Mískito Independence in Nicaragua

Yet another indigenous group has declared their independence from their national government, this time in Nicaragua. A coalition of 360 Mískito communities on the Caribbean coast of Nicaragua has seemingly organized themselves, created a plan to govern the region, and has apparently formed a small army as an arm of defense of the new nation, to be called La Mosquitia. From an article posted on SchNEWS
"Met with barely a mention from the world press, a stony silence from Nicaraguan President Daniel Ortega and scorn from local government, the indigenous Council of Elders annulled all land contracts with the Nicaraguan government pending renegotiation, cancelled government elections, called for businesses to begin paying tax to them instead of the government authorities and gave the police and military six months to organise an orderly and peaceful withdrawal. Not only have the new ‘government’ already begun work on a currency, a flag and a national anthem they are also backed by the ‘Indigenous Army of Moskitia’, comprised of up to four hundred conflict veterans."
Perhaps not surprisingly, there has been virtually no press coverage of this event in the mainstream media, and only a handful of smaller outlets have posted on it. NicaNet, a Nicaraguan-based organization for global justice reported the appointment of a Mískito ambassador to the U.S., the Rev. Wycliff Diego Blandon. According to Blandon: 
“There is tremendous unrest; the communities are awakening little by little and now it will not be possible to stop them. What they want is liberty; they want independence."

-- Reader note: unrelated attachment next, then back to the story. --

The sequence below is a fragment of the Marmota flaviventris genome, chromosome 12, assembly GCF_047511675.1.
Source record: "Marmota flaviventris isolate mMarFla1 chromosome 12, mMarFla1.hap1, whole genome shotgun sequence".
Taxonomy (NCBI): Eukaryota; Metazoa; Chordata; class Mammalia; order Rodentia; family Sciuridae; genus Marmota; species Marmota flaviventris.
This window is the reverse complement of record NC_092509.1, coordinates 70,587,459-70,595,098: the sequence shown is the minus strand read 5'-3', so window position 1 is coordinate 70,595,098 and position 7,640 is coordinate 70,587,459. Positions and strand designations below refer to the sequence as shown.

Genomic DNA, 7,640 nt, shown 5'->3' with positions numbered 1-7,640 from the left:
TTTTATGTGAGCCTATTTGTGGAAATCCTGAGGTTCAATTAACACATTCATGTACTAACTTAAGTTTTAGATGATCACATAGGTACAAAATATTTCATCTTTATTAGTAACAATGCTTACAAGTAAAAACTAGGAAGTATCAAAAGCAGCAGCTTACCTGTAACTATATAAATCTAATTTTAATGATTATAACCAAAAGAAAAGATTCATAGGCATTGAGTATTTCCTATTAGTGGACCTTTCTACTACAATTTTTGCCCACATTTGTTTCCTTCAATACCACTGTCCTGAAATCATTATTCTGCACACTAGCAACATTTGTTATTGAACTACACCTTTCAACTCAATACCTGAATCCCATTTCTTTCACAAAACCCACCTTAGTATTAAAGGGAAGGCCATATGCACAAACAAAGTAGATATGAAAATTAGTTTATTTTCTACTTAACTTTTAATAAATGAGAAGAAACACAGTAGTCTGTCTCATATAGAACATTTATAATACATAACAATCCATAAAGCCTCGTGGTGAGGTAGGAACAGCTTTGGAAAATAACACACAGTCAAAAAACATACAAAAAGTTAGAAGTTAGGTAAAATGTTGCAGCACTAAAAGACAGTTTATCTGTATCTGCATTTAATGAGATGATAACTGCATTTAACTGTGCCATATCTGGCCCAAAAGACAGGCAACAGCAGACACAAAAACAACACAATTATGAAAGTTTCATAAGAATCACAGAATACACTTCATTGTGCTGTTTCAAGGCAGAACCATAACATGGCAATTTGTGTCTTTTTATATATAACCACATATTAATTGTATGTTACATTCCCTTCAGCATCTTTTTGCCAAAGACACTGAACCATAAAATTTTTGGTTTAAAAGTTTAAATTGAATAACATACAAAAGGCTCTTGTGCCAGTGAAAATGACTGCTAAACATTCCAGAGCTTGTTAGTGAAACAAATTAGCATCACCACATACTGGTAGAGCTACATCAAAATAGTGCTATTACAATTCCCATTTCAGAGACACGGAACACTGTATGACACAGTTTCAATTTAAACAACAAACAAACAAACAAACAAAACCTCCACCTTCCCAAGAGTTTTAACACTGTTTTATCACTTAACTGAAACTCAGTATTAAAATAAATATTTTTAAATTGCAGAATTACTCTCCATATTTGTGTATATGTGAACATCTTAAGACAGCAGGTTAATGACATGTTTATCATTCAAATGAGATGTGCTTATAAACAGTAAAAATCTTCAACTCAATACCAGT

Promised autonomy by the national government in 1987, the Mískito coalition has finally decided that the unfulfilled pledge will likely never be honored, and have thus moved to an outright declaration of independence and statehood. This move comes on the heals of a similar declaration by the Lakota in the U.S., the election of an indigenous president in Bolivia, and the very active Zapatista movement and "the Other Campaign" in Mexico. It appears as if the Americas are finally seeing the reassertion of indigenous peoples after what could arguably described as over 500 years of oppression. See the links below for various articles on the Mískito declaration, and check back with us for updates as we find them. 

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  1. Anonymous9:52 AM

    This quote is so powerful:
    "...the communities are awakening little by little and now it will not be possible to stop them. What they want is liberty; they want independence."

    I wonder if the Lakota could/would undertake similar action in the U.S.? Unfortunately, those 400 members of the new Miskito army seem the key.

  2. This comment has been removed by the author.

  3. Anonymous12:13 PM

    Good question about the Lakota - we haven't seen or heard anything since they officially withdrew from U.S. treaties. It would be interesting to see the U.S. reaction to a Lakota army in this supposed new age of the Obama administration.

  4. Anonymous11:33 AM

    Where can something like this lead? There is no history of this working anywhere else in Latin America. Hopefully it doesn't lead to suppression and outright oppression.

  5. Anonymous1:06 PM

    Finally made the NY Times! http://www.nytimes.com/2009/06/10/world/americas/10nicaragua.html?_r=1&ref=americas


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